I’ll be the first to admit it – I’m restless. Nothing is ever quite enough to keep my attention for too long. Don’t get me wrong – I’ve been beautiful places that I’ve loved wholeheartedly. But after a short while, I’m craving something new. I can always go back – but there is still so much I haven’t seen. Going abroad is something I’ve dreamed about for a long time. The thought of easily being able to travel not just inside one country – but across multiple – was just too good to be true!
I’ve been in Rome a month now, and it seems I’ve met my match. I distinctly remember in the SAI packet reading how in my four months here, I’ll only see a fraction of the city. And now I understand how true that is. I’ve been here almost three weeks, and I’ve still barely scraped the surface of Trastevere, my temporary home. And not only is this city giant, but every single street I walk down has a little piece of history, so many small details to take in. If you aren’t looking carefully every second, you’re guaranteed to miss something. I’m learning Rome is like one giant I-spy book, and I am constantly searching for anything that sticks out.
Believe it or not, it gets better. Aside from the endless streets and bits of history hidden in them – there are the more obvious pieces of art and history around the city. So many museums, buildings, and fountains to explore. Markets galore, where I can practice my very limited Italian – or when all else fails – talk with my hands. Best of all – an endless array of places to eat. One of SAI’s excursions was a food tour and it truly may have been the most valuable knowledge about living in Rome. How to tell which places are authentic, and where to order a house wine? Essential information. Not to mention – the most delicious tour I’ve ever been on.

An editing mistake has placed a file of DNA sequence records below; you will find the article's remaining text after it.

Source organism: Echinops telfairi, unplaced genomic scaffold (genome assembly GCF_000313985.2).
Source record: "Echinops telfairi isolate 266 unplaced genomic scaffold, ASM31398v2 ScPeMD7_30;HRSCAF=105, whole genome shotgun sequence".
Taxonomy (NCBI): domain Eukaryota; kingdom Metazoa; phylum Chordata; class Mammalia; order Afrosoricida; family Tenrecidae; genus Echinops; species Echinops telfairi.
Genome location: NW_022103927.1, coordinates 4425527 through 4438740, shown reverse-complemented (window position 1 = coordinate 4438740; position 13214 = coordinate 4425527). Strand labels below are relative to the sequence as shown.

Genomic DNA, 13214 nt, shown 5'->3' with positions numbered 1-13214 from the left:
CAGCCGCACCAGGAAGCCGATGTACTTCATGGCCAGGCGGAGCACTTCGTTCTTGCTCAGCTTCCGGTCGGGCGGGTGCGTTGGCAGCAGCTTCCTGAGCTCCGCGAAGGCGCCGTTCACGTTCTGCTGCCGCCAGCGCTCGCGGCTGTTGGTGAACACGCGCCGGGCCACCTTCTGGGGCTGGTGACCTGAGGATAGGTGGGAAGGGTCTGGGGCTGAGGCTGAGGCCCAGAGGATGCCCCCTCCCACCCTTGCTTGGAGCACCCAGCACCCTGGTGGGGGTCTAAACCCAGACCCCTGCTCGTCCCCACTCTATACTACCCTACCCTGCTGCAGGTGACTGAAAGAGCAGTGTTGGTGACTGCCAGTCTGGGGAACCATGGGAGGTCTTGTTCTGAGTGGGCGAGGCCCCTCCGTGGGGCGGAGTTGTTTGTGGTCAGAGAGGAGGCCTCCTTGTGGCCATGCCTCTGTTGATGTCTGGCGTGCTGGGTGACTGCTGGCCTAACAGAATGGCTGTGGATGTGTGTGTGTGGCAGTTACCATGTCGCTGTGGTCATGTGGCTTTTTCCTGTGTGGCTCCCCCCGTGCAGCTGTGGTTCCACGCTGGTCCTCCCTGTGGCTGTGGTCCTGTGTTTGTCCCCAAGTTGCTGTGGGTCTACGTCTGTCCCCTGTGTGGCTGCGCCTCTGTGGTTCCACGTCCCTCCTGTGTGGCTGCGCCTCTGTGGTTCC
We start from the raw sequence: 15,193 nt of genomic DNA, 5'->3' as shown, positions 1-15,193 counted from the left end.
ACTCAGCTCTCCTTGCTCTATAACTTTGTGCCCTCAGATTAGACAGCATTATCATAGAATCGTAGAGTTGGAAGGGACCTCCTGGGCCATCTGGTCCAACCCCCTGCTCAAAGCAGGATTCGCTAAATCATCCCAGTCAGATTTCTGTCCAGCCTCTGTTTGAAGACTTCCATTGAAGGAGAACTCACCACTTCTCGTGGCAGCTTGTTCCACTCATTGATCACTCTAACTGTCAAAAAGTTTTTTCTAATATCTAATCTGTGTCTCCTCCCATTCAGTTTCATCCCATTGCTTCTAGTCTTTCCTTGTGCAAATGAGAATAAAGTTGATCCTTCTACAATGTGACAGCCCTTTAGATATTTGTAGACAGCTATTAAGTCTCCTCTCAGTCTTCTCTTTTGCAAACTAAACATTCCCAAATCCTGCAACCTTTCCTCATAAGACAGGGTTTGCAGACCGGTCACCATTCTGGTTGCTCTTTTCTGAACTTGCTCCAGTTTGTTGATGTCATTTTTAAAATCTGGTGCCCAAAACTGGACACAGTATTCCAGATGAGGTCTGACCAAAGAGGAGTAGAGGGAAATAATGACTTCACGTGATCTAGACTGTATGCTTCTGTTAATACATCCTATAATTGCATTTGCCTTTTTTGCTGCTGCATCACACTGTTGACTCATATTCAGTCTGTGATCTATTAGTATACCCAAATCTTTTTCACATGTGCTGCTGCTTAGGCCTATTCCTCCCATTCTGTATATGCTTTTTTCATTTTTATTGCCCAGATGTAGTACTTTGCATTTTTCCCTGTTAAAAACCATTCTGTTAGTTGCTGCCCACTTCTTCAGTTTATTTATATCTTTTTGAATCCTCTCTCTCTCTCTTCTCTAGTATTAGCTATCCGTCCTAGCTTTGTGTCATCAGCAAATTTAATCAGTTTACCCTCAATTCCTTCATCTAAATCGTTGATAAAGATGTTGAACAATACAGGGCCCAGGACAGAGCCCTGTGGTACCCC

And speaking of excursions – I truly didn’t realize how much SAI offered. I was so caught up in ‘ohmygod I’m going to Italy’ that I barely processed what I was going to be able to do with them. During orientation, we went to Ostia (along the lines of Pompeii) where our tour guide walked us through the history of this amazing port town. After we had lunch at a farm in the countryside – and let me tell you – I’ve never had a meal like that. I think what I love about the SAI excursions is that in a city so big, and frankly a little overwhelming at times, they help make it seem a little smaller. I trust that they’re going to bring me places and to meet people that will stick out in my memory years to come.
Needless to say, I think I may have finally found a place to slow me down. Now that I’ve been here awhile I’m starting to fall into the groove of things. But unlike in most cases, I’m finding the enjoyment and wonder in one place – and I don’t see myself feeling restless anytime soon. Don’t get me wrong though; I will absolutely be taking advantage of how close I am to other areas in Italy and other countries!
Ciao for now, Lyss.
Alyssa is a Spring 2020 Rome student from Oklahoma State.
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